Another good pattern is to malloc everything you need for this configuration at initialization time … at least then you know then and there that that configuration will work… if you can’t, you reboot to a safe configuration.

        When Not to Assert

        Never assert on invalid input from users or external untrusted systems. If you do, you open yourself to denial of service attacks (and pissed off users).

        Design by Contract

        Please read and understand https://en.wikipedia.org/wiki/Design_by_contract

        I regard DbC as the most important concepts in producing correct software, and has a lot to say about asserts.

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          Lots to chew on here. Thanks for sharing about DbC. Do you have any good books on the topic you’d recommend?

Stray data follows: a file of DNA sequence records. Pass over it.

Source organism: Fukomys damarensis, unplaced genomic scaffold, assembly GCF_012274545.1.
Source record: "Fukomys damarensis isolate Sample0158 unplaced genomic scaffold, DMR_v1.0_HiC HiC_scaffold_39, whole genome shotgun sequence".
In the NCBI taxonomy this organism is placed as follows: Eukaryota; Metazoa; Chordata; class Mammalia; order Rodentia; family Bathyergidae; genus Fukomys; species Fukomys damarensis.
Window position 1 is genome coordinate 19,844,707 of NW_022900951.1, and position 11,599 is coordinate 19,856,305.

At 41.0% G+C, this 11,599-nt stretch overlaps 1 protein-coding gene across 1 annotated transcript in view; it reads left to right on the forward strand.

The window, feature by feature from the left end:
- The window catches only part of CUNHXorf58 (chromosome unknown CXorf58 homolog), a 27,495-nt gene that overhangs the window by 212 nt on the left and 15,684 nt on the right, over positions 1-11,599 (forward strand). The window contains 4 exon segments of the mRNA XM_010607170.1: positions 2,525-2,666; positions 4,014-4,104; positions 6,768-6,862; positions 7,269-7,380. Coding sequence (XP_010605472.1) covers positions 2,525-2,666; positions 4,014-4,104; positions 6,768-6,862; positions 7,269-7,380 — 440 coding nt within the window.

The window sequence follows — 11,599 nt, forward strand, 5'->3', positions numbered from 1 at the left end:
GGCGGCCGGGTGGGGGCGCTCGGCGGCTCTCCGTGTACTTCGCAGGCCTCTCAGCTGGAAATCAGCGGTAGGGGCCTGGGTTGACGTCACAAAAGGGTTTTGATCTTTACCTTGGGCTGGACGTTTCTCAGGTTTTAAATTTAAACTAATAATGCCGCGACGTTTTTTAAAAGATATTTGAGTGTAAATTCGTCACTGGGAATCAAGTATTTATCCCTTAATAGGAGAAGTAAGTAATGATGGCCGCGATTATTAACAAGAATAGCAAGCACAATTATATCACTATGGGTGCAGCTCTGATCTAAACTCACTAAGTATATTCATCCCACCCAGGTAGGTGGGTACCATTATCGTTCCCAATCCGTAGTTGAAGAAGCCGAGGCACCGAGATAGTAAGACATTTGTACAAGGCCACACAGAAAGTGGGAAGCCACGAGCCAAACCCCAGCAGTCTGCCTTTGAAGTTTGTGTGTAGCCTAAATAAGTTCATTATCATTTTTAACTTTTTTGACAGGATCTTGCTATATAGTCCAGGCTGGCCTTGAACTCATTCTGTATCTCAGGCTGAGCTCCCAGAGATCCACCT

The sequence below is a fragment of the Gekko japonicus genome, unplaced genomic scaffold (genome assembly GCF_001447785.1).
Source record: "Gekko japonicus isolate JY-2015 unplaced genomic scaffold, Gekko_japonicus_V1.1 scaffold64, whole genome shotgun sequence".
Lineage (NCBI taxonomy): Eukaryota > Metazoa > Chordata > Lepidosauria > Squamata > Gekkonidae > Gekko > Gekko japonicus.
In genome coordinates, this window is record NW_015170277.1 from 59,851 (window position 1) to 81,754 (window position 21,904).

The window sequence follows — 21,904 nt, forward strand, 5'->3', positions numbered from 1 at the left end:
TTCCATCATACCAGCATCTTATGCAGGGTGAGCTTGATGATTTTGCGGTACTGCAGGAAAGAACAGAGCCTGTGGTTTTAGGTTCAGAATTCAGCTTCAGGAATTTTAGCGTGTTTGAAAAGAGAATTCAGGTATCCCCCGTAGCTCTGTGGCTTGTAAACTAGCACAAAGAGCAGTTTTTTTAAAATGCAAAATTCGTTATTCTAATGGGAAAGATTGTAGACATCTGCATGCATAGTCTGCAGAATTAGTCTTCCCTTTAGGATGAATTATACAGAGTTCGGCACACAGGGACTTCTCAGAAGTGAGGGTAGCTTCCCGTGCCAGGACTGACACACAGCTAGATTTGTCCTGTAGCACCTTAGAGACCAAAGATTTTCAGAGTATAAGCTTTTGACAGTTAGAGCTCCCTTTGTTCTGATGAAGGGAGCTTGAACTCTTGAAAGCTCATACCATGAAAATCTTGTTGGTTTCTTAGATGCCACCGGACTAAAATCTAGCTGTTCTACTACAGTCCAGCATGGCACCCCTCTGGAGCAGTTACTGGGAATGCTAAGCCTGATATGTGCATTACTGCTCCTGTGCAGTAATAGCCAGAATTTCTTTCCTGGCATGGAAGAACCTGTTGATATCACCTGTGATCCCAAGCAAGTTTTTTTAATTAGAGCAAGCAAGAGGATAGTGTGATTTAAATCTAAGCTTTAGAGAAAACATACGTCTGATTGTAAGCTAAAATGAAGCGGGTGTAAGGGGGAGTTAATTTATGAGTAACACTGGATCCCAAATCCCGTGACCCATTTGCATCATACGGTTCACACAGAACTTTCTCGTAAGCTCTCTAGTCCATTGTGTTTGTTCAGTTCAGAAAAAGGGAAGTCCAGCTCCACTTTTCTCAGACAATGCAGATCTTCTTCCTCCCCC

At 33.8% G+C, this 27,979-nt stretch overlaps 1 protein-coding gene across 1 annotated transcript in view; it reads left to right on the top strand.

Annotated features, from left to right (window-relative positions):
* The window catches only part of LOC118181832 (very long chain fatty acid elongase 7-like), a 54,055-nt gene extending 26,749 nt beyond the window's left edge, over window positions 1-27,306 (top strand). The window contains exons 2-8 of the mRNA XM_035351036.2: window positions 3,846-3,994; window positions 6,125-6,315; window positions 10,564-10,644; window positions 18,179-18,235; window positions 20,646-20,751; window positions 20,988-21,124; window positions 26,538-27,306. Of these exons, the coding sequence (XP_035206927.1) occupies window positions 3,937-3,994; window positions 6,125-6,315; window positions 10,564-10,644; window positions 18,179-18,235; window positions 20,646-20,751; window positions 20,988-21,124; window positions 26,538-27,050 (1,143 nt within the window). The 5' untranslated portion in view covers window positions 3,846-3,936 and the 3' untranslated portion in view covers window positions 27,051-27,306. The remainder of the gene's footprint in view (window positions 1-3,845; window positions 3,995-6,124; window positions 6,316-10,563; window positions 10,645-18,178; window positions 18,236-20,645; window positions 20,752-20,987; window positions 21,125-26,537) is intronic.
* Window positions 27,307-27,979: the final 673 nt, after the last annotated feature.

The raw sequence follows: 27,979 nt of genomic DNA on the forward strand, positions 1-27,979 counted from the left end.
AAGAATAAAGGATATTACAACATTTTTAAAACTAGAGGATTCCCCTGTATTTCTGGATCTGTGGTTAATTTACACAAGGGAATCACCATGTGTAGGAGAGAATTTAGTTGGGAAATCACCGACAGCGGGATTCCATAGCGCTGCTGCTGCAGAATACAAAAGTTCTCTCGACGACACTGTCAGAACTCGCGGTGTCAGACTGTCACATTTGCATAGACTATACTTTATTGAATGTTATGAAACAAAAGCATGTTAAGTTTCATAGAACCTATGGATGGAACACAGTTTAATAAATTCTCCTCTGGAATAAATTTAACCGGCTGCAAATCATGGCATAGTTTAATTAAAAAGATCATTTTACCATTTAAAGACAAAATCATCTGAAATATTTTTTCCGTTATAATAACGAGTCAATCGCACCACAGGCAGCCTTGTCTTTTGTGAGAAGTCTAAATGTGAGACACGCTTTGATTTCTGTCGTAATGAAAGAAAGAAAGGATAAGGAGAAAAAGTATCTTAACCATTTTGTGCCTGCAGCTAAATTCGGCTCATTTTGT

I record the backtrace and the precise program counter. That’s it.

          In embedded use cases, you cannot always spare the code size for the unwind tables. This makes the backtrace builtin less than useful. Instead, we usually grab PC + LR.

          Never assert on invalid input from users or external untrusted systems. If you do, you open yourself to denial of service attacks (and pissed off users).

          You are absolutely right, we’ll add a note to the post

          The next problem on a system with swap…. these days your system is effectively dead/totally dysfunctional loong before malloc returns NULL!

          A good point, though the systems we cover here do not fall under that definition

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            The canonical grand father book is “Bertrand Meyer. Object-oriented software construction. Prentice Hall, 1997”

            Sadly it’s such a fundamental dating back to early program proving papers… the Comp Sc types regard it as “done to death” and are picking over obscure corners… and the proprietary types feel Meyer and Eiffel have cornered the market…